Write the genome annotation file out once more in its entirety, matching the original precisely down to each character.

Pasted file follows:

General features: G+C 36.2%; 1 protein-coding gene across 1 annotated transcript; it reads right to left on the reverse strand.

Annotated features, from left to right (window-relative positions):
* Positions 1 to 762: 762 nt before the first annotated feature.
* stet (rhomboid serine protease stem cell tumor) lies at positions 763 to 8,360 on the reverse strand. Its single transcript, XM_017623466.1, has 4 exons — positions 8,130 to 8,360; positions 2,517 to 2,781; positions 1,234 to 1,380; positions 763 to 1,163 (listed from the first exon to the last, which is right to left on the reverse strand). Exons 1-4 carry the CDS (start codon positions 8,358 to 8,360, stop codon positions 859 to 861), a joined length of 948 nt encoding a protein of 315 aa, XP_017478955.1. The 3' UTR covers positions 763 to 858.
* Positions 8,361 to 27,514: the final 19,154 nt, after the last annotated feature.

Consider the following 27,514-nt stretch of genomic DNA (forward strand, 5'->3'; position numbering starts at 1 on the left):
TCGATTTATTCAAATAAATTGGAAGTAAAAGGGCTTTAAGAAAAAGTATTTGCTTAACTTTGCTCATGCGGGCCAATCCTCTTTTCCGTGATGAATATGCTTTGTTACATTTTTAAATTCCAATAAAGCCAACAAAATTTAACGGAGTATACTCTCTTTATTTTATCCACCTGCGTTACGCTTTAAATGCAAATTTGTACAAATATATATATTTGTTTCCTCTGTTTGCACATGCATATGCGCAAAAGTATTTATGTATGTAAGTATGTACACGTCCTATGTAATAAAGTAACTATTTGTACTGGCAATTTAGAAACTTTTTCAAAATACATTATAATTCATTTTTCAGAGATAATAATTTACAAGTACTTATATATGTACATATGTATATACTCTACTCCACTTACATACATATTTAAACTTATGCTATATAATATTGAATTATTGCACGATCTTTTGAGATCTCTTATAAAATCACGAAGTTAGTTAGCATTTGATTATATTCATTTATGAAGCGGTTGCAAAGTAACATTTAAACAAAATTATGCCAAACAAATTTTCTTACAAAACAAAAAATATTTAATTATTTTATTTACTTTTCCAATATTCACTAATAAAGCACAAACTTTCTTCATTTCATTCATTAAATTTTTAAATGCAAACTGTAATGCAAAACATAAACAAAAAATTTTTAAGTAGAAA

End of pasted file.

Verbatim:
General features: G+C 36.2%; 1 protein-coding gene across 1 annotated transcript; it reads right to left on the reverse strand.

Annotated features, from left to right (window-relative positions):
* Positions 1 to 762: 762 nt before the first annotated feature.
* stet (rhomboid serine protease stem cell tumor) lies at positions 763 to 8,360 on the reverse strand. Its single transcript, XM_017623466.1, has 4 exons — positions 8,130 to 8,360; positions 2,517 to 2,781; positions 1,234 to 1,380; positions 763 to 1,163 (listed from the first exon to the last, which is right to left on the reverse strand). Exons 1-4 carry the CDS (start codon positions 8,358 to 8,360, stop codon positions 859 to 861), a joined length of 948 nt encoding a protein of 315 aa, XP_017478955.1. The 3' UTR covers positions 763 to 858.
* Positions 8,361 to 27,514: the final 19,154 nt, after the last annotated feature.

Consider the following 27,514-nt stretch of genomic DNA (forward strand, 5'->3'; position numbering starts at 1 on the left):
TCGATTTATTCAAATAAATTGGAAGTAAAAGGGCTTTAAGAAAAAGTATTTGCTTAACTTTGCTCATGCGGGCCAATCCTCTTTTCCGTGATGAATATGCTTTGTTACATTTTTAAATTCCAATAAAGCCAACAAAATTTAACGGAGTATACTCTCTTTATTTTATCCACCTGCGTTACGCTTTAAATGCAAATTTGTACAAATATATATATTTGTTTCCTCTGTTTGCACATGCATATGCGCAAAAGTATTTATGTATGTAAGTATGTACACGTCCTATGTAATAAAGTAACTATTTGTACTGGCAATTTAGAAACTTTTTCAAAATACATTATAATTCATTTTTCAGAGATAATAATTTACAAGTACTTATATATGTACATATGTATATACTCTACTCCACTTACATACATATTTAAACTTATGCTATATAATATTGAATTATTGCACGATCTTTTGAGATCTCTTATAAAATCACGAAGTTAGTTAGCATTTGATTATATTCATTTATGAAGCGGTTGCAAAGTAACATTTAAACAAAATTATGCCAAACAAATTTTCTTACAAAACAAAAAATATTTAATTATTTTATTTACTTTTCCAATATTCACTAATAAAGCACAAACTTTCTTCATTTCATTCATTAAATTTTTAAATGCAAACTGTAATGCAAAACATAAACAAAAAATTTTTAAGTAGAAA